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4 Janelia Publications

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    10/23/14 | Photoswitchable red fluorescent protein with a large stokes shift.
    Piatkevich KD, English BP, Malashkevich VN, Xiao H, Almo SC, Singer RH, Verkhusha VV
    Chemistry & Biology. 2014 Oct 23;21(10):1402-14. doi: 10.1016/j.chembiol.2014.08.010

    A subclass of fluorescent proteins (FPs), large Stokes shift (LSS) FP, are characterized by increased spread between excitation and emission maxima. We report a photoswitchable variant of a red FP with an LSS, PSLSSmKate, which initially exhibits excitation and emission at 445 and 622 nm, but violet irradiation photoswitches PSLSSmKate into a common red form with excitation and emission at 573 and 621 nm. We characterize spectral, photophysical, and biochemical properties of PSLSSmKate in vitro and in mammalian cells and determine its crystal structure in the LSS form. Mass spectrometry, mutagenesis, and spectroscopy of PSLSSmKate allow us to propose molecular mechanisms for the LSS, pH dependence, and light-induced chromophore transformation. We demonstrate the applicability of PSLSSmKate to superresolution photoactivated localization microscopy and protein dynamics in live cells. Given its promising properties, we expect that PSLSSmKate-like phenotype will be further used for photoactivatable imaging and tracking multiple populations of intracellular objects.

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    10/24/14 | Lattice light-sheet microscopy: imaging molecules to embryos at high spatiotemporal resolution.
    Chen B, Legant WR, Wang K, Shao L, Milkie DE, Davidson MW, Janetopoulos C, Wu XS, Hammer JA, Liu Z, English BP, Mimori-Kiyosue Y, Romero DP, Ritter AT, Lippincott-Schwartz J, Fritz-Laylin L, Mullins RD, Mitchell DM, Bembenek JN, Reymann A, Böhme R, Grill SW, Wang JT, Seydoux G, Tulu US, Kiehart DP, Betzig E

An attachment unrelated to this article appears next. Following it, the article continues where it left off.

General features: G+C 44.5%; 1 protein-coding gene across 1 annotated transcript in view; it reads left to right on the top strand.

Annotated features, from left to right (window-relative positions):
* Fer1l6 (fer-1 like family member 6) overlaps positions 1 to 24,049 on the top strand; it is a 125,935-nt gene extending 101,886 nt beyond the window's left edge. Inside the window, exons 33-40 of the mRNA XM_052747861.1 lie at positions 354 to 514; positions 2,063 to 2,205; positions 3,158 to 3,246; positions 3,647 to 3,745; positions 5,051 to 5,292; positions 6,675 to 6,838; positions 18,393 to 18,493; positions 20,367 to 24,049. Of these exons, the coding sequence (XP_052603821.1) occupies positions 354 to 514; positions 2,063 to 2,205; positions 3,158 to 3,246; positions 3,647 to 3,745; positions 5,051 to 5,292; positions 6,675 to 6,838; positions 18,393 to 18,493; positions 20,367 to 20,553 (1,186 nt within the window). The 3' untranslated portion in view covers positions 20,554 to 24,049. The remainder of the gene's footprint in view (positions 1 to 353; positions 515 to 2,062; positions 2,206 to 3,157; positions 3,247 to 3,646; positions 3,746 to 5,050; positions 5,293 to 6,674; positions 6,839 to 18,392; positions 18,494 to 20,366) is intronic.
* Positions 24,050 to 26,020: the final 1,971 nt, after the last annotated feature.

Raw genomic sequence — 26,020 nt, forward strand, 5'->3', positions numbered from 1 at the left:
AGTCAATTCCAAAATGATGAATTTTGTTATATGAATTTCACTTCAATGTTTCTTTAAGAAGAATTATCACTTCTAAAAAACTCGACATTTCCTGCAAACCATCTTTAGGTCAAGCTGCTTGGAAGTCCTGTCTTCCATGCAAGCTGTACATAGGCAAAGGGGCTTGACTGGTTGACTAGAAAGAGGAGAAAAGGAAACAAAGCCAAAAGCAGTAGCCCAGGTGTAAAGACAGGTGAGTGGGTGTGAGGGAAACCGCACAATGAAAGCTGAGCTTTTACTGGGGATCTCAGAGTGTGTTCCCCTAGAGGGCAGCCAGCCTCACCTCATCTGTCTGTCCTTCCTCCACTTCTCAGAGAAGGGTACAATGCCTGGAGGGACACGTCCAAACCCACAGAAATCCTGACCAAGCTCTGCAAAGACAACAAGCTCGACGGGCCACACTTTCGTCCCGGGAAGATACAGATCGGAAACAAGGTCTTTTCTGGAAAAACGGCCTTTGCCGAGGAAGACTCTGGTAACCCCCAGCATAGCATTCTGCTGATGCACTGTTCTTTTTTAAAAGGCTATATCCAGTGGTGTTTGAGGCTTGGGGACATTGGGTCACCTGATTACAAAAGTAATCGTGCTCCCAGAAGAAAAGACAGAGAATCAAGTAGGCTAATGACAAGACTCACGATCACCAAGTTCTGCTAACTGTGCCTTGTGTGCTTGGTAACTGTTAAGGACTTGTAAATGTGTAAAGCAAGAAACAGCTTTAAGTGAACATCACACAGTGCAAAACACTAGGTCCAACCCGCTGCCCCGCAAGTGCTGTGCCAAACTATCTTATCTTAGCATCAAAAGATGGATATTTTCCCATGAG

Science. 2014 Oct 24;346(6208):1257998. doi: 10.1126/science.1257998

    Although fluorescence microscopy provides a crucial window into the physiology of living specimens, many biological processes are too fragile, are too small, or occur too rapidly to see clearly with existing tools. We crafted ultrathin light sheets from two-dimensional optical lattices that allowed us to image three-dimensional (3D) dynamics for hundreds of volumes, often at subsecond intervals, at the diffraction limit and beyond. We applied this to systems spanning four orders of magnitude in space and time, including the diffusion of single transcription factor molecules in stem cell spheroids, the dynamic instability of mitotic microtubules, the immunological synapse, neutrophil motility in a 3D matrix, and embryogenesis in Caenorhabditis elegans and Drosophila melanogaster. The results provide a visceral reminder of the beauty and the complexity of living systems.

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    04/20/14 | Efficient Bayesian-based multiview deconvolution.
    Preibisch S, Amat F, Stamataki E, Sarov M, Singer RH, Myers E, Tomancak P
    Nature Methods. 2014 Apr 20;11:645-8. doi: 10.1038/nmeth.2929

    Light-sheet fluorescence microscopy is able to image large specimens with high resolution by capturing the samples from multiple angles. Multiview deconvolution can substantially improve the resolution and contrast of the images, but its application has been limited owing to the large size of the data sets. Here we present a Bayesian-based derivation of multiview deconvolution that drastically improves the convergence time, and we provide a fast implementation using graphics hardware.

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    01/24/14 | Visualization of dynamics of single endogenous mRNA labeled in live mouse.
    Park HY, Lim H, Yoon YJ, Follenzi A, Nwokafor C, Lopez-Jones M, Meng X, Singer RH
    Science. 2014 Jan 24;343(6169):422-4. doi: 10.1126/science.1239200

    The transcription and transport of messenger RNA (mRNA) are critical steps in regulating the spatial and temporal components of gene expression, but it has not been possible to observe the dynamics of endogenous mRNA in primary mammalian tissues. We have developed a transgenic mouse in which all β-actin mRNA is fluorescently labeled. We found that β-actin mRNA in primary fibroblasts localizes predominantly by diffusion and trapping as single mRNAs. In cultured neurons and acute brain slices, we found that multiple β-actin mRNAs can assemble together, travel by active transport, and disassemble upon depolarization by potassium chloride. Imaging of brain slices revealed immediate early induction of β-actin transcription after depolarization. Studying endogenous mRNA in live mouse tissues provides insight into its dynamic regulation within the context of the cellular and tissue microenvironment.

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